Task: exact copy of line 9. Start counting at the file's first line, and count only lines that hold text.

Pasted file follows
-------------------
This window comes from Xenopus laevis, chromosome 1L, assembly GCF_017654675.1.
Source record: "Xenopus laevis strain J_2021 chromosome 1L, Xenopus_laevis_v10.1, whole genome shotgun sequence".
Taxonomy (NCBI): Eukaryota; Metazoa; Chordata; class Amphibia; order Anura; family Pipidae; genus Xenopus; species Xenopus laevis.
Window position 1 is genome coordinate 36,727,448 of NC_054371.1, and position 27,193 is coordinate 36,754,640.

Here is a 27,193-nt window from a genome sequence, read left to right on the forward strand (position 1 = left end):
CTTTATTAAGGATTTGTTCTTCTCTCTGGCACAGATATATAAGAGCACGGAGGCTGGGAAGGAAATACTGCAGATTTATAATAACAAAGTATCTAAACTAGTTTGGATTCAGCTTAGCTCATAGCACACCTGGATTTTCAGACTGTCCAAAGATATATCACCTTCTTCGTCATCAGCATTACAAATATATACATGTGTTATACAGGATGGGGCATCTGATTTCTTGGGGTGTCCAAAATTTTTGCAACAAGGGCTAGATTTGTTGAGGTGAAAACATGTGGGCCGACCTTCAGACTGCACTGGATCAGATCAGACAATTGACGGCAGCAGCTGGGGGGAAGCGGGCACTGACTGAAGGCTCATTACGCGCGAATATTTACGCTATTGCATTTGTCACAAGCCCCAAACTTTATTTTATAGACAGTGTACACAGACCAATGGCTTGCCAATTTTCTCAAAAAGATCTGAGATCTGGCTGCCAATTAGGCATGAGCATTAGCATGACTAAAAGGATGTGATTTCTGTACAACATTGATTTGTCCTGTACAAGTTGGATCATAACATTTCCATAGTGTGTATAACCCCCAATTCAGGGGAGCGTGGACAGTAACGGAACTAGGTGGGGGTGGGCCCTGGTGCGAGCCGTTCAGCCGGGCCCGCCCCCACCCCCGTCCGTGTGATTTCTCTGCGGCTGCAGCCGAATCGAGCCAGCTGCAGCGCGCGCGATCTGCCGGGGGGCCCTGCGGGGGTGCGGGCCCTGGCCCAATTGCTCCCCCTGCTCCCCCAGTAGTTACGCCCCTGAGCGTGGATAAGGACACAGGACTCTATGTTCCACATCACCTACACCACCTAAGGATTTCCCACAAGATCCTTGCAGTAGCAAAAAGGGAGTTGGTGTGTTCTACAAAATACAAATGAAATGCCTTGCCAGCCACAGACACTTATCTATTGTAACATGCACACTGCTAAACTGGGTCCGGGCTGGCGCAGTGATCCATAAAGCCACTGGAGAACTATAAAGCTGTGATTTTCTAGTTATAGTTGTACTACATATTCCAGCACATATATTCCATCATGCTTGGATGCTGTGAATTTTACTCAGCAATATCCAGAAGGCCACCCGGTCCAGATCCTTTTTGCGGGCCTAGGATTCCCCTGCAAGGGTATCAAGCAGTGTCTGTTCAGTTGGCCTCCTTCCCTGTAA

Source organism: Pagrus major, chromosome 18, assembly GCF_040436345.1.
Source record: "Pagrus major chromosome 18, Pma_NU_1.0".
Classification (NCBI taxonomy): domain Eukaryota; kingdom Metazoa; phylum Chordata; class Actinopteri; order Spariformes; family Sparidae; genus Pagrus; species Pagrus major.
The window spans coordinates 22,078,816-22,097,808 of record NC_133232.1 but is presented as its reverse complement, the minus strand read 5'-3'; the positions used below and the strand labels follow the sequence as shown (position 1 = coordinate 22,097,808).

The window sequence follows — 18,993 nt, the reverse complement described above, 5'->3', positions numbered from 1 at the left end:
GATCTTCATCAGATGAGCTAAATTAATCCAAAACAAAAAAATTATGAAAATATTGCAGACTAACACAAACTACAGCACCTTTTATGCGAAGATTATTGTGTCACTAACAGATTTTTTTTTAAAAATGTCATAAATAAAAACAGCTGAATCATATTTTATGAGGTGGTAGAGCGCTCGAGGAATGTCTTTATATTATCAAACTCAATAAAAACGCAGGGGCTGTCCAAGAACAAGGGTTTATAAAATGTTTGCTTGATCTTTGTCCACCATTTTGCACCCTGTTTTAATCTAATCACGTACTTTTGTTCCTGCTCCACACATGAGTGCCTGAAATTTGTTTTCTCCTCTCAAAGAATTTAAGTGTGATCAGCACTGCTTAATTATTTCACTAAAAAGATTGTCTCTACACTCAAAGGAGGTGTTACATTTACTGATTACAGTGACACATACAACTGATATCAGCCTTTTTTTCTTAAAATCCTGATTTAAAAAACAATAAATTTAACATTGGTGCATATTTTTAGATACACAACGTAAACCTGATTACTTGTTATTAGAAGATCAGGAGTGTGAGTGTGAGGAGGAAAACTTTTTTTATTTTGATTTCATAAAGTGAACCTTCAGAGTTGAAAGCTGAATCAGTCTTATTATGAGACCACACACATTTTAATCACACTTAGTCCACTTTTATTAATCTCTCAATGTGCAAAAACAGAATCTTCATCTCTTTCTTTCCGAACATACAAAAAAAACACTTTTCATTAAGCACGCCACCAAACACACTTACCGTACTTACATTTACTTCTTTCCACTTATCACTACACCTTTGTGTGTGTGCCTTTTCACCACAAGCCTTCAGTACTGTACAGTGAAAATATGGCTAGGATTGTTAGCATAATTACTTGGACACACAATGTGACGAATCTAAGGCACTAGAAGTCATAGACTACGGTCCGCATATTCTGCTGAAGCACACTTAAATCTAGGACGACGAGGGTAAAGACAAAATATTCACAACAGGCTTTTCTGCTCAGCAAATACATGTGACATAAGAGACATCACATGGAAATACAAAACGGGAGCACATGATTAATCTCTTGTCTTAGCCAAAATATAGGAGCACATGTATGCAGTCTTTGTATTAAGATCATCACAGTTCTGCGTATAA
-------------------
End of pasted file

Classification (NCBI taxonomy): domain Eukaryota; kingdom Metazoa; phylum Chordata; class Actinopteri; order Spariformes; family Sparidae; genus Pagrus; species Pagrus major.